Part of due diligence when buying a used boat is asking for the service records. If there are no records, then either avoid the boat altogether or look a lot harder at it before making an offer. And, of course, all of the things you or your surveyor would look for in a used boat serve as a good checklist when buying a new boat, including the sea trial.
Contrary to what you might have read or been told, if you have decent credit you can still get a boat loan. Financial experts say you will likely have to put 20 percent down, instead of 10 percent or even nothing, but plenty of banks will be glad to finance your purchase. It’s smart to reduce the loan term to the minimum possible since, as with any mortgage, the longer the term, the more you pay over time.
One favor the banks are doing us by increasing the down payment is that your loan likely won’t be upside down — that is, when the boat is worth less than the loan balance. Financing terms are often the same with new and used boats as far as your interest rate and down payment go, but terms for older used boats may be more difficult to meet than for newer ones. After the first few years of ownership, used boats depreciate less in value than for newer models, so that’s an argument for buying a 2- to 3-year-old boat. It’s probably had little use, but it’s taken a hit value-wise and will likely represent a good deal if it’s been cared for and the price is right.
How do you know how much to pay for a used boat? You can go to your local public library or surf the Internet and look up ABOS, NADA and BUC price guidelines. You can also go to YachtWorld.com, BoatTrader.com, SoundingsOnline.com and other sites to see what the asking price (not the actual transaction price) is for similar models. Another superb resource not to be ignored is my book, “Sorensen’s Guide to Powerboats: How to Evaluate Design, Construction and Performance.” You’ll find everything you ever cared to know about boats — and a lot more that you don’t.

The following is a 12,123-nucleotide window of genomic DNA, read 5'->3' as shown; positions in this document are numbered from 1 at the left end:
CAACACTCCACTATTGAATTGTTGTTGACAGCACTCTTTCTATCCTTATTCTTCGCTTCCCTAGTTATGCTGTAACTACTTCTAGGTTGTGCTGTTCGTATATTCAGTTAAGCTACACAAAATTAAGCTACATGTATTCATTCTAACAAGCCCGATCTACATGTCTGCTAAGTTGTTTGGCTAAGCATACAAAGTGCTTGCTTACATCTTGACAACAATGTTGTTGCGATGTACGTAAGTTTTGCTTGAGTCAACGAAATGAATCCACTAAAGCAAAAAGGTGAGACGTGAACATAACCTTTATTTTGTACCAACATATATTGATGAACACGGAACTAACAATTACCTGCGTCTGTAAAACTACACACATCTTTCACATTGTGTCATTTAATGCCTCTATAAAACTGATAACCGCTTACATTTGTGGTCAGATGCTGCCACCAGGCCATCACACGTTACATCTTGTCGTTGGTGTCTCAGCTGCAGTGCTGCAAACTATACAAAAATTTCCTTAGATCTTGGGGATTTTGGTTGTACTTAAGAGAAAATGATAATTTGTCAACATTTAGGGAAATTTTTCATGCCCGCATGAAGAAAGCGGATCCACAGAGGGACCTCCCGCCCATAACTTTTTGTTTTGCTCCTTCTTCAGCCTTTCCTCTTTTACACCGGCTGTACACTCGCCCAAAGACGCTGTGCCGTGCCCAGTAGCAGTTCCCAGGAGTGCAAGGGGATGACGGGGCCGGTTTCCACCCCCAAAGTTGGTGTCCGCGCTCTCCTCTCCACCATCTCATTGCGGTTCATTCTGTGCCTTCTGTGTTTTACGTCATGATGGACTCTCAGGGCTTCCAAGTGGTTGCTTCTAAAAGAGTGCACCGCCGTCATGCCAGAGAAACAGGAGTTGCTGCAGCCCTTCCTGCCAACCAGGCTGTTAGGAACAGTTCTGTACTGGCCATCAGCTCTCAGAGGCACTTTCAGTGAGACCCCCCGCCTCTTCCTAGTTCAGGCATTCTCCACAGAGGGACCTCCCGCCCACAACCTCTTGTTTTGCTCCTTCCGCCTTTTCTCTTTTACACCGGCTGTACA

No matter how well the used boat comes through the survey, set aside at least 10 percent of the price for short-term repairs or modifications. Whether anything actually breaks or wears out, there will inevitably be further purchases to bring it up to speed: new cup holders, upholstery, rod holders, dock lines, a second anchor, life jackets that fit your kids, a new VHF or GPS, fresh bottom paint, side curtains, and so on. Whatever the boat’s price tag, don’t forget to add sales or excise taxes, as well as the yearly cost of maintenance, dockage and storage, insurance and fuel.
The bottom line is there are deals to be had on both new and used boats. Now is a great time to buy. Know what you can reasonably afford, and stay within your budget. Buy a boat built by a financially strong manufacturer and sold by a solid dealer who will be there to take care of you long after the sale. Happy hunting!
Eric Sorensen was founding director of the J.D. Power and Associates marine practice and is the author of “Sorensen’s Guide to Powerboats: How to Evaluate Design, Construction and Performance.” A longtime licensed captain, he can be reached at
This article originally appeared in the April 2009 issue.